So, what’s a positive or constructive way to respond when someone expresses emotions to us? Ask questions? Repeat back what they said and see if they want to say more?

in other words, I’d love to hear more about what to do, and not just what not to do. I realise I often say varations of all these 75, and try to cheer people up.

Helen December 20, 2011 at 4:31 pm

Wow. I have been living with a ‘spiritual healer’ in my life who ducks weaves and blocks. I thought it was me. Thankyou. I feel sane again after reading this.

Jlina December 23, 2011 at 4:56 pm

I think I need more “how to deflect?” I actually read this hoping to find some things to say to people who (in my head and heart) dump on me…..now they think that I’m just a nice sympathetic listener, but really, I find it traumatizing how very many people every day want to tell me their problems, from the grocery clerk to the gas pump. Even my best friend who recently had surgery and was going to be on a liquid diet, I said, oh that’s going to be like gastric bypass and suk! do you have a blender? And I got back – HOW would you know?? Have those people had a 6″ cut up their stomach, etc. I was speechless….

Sometimes it feels as if there is no comment, no value, no thing to say that will make someone who is about to blow feel any better at all. So then I wonder why they’re even talking to me??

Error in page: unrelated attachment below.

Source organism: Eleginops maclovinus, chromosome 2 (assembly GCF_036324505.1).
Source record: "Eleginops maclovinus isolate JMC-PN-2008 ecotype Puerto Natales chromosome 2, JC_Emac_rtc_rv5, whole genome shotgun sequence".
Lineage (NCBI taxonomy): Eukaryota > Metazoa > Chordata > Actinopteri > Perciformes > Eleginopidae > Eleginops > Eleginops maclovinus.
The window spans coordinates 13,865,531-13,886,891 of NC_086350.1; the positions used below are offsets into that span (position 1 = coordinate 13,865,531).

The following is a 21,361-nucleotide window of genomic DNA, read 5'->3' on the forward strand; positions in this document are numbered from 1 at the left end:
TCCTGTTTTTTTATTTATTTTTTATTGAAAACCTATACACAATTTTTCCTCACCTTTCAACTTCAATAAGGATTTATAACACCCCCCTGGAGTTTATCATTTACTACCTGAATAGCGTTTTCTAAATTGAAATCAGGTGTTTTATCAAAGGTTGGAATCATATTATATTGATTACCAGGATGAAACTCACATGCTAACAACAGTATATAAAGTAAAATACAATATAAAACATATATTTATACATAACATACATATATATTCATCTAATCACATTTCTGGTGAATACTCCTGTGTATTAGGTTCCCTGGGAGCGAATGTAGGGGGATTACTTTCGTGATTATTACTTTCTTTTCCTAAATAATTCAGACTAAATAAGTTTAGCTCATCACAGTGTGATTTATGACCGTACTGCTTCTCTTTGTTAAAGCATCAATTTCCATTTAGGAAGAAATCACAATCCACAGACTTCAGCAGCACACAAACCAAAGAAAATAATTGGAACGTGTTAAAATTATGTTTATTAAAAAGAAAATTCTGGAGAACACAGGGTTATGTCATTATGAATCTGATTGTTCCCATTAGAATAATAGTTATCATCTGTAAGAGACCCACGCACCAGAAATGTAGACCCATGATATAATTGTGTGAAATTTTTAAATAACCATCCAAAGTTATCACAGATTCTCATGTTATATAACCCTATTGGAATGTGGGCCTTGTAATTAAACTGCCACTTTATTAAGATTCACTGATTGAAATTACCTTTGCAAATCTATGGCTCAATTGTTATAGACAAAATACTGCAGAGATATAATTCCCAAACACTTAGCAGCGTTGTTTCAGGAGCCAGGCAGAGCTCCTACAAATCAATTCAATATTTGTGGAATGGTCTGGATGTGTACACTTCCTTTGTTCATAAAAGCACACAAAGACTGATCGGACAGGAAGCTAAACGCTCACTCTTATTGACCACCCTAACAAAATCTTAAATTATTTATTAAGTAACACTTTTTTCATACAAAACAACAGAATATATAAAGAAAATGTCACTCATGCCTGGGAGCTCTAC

Thanks – love the site! and the non facade re: happiness!

Kate January 26, 2012 at 4:21 pm

I just wanted to say, wow. I’ve never looked at it like that before and it helped me realize sometimes what people say isn’t how they actually mean it.

Tracy Hansen June 21, 2012 at 6:29 am

My friend says,”that’s too bad” when I share something that is bothering me.
It really throws me off and irritates the heck out of me.

Catherine Willikers September 19, 2012 at 7:00 am

This is exactly what I needed to hear. It doesn’t help me figure out who I can talk to, nor does it help me to know how to make myself a safe place for my sister to experience her own feelings. But now I can see the mechanism for what it is.

Those phrases were mysterious to me: how could such “good advice” shut me down? It’s like stealth. I suppose that my sister doesn’t even know quite what she is doing, and because of the underlying sibling rivalry (which we are evolving through as life goes on) I think she may get a little positive charge for “one-upping” me with the “stop worrying” kind of response.

I will be reading your other articles. Thank you for a fresh approach. I like to acquaint myself with the many new/old meditation-based life outlooks, but I’m not all happy and all functional yet, so I’m looking around for more thoughts on the subject!

Melinda December 3, 2012 at 12:59 pm

This is something that bothers me…it is so frustrating to open up to somebody and receive insensitive comments in return. And I’m not the type of person who constantly complains to others about my problems, so I don’t understand why my feelings are always being invalidated. I tend to hide my pain from everyone because no one cares anyway.